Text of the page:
Daisy Quezada Ureña is multidisciplinary artist, faculty and studio arts department chair at the Institution of American Indian Arts in Santa Fe, New Mexico. Within her practice she creates ceramic works, installations, and artist’s books that thematically connect to ideas around identity and place in relation to social structures that cross imposed borders.

As a Mexican American artist, I am informed by my cultural background from both Mexico and the United States, I address social issues that substantiate a voice with an overarching identity of being cast aside. My work bridges the personal to the social, forming a relationship to immigration, gender inequality, labor, and class issues that have resulted in a population that has been left devalued and lost within their own culture. Using an altered lace draping technique, I use my garments or items donated by people on either side of the border. I create complex and intimate works that could be considered private in nature. I take garments of individuals through a transformation state using porcelain slip. Drawing from the internal vulnerability carried by each garment, the works act as imprints of past states, and are a culmination of identities, collected and externalized.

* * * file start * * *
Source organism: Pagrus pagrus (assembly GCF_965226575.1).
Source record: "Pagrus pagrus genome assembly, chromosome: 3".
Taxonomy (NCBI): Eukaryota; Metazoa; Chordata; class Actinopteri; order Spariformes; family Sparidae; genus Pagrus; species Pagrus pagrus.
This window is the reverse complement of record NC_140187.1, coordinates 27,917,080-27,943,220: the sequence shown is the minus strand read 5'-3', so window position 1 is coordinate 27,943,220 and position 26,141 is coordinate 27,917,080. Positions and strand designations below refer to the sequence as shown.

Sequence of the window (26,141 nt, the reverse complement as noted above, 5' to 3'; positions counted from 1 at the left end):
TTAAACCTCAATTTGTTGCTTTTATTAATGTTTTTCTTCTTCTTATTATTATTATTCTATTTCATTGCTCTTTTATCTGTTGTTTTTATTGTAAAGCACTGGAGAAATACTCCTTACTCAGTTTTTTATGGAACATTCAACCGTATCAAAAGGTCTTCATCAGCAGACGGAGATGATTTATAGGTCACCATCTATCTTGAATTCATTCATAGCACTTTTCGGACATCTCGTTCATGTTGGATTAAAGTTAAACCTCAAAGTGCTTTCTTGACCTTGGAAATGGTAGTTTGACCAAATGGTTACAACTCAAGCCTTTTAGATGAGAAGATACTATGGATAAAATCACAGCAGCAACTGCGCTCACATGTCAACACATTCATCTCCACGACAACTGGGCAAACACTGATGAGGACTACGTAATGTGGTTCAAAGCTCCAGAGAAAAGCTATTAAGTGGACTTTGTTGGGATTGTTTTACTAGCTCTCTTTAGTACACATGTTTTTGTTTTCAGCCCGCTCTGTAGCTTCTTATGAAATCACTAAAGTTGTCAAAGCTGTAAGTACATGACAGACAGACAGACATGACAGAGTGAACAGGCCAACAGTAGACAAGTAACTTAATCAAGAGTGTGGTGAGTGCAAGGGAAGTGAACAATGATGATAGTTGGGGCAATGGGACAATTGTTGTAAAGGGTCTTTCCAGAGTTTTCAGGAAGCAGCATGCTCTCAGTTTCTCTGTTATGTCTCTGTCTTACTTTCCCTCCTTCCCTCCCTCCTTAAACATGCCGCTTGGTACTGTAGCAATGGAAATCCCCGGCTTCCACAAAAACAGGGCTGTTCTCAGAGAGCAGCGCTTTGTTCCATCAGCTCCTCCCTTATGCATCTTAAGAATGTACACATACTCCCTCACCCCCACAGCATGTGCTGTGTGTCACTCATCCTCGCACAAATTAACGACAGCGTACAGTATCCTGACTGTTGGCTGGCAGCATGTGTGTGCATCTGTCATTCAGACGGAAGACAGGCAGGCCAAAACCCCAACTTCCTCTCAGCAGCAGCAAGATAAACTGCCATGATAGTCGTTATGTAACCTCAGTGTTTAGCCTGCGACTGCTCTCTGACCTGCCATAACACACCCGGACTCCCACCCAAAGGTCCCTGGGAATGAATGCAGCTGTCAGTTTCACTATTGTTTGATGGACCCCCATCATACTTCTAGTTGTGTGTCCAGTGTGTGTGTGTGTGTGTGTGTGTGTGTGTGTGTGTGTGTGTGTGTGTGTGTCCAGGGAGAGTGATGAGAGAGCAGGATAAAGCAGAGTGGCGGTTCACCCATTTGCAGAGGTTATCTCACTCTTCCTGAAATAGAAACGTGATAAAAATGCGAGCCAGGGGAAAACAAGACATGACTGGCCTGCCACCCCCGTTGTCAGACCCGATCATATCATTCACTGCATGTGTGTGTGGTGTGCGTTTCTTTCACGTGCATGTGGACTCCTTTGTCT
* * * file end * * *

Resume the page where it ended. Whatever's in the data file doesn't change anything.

In 2016, she cofounded Present Cartographers, a collective invested in strategies and perspectives from national and international artists and writers amid a migration crisis and resurgence of territorial claims in local and international border zones. Terreno: Borderland Linguistics and bosque brotante are among their publications.

Quezada Ureña has been exhibited nationally and internationally including : Korean International Ceramic Biennale, Gyeonggi Ceramic Museum (Icheon, South Korea); Indigenous Women: Border Matters, Wheelwright Museum of the American Indian and UNM Maxwell Museum of Anthropology; Mi Tierra: Contemporary Artists Explore Place, The Denver Art Museum; Concept: Taiwan Ceramics Biennale, New Taipei City Yingge Ceramics Museum (New Taipei Taiwan); Wuhan International Ceramic Exhibition, Hubei Institute of Fine Arts (Wuhan, China).

Portrait: Clayton Porter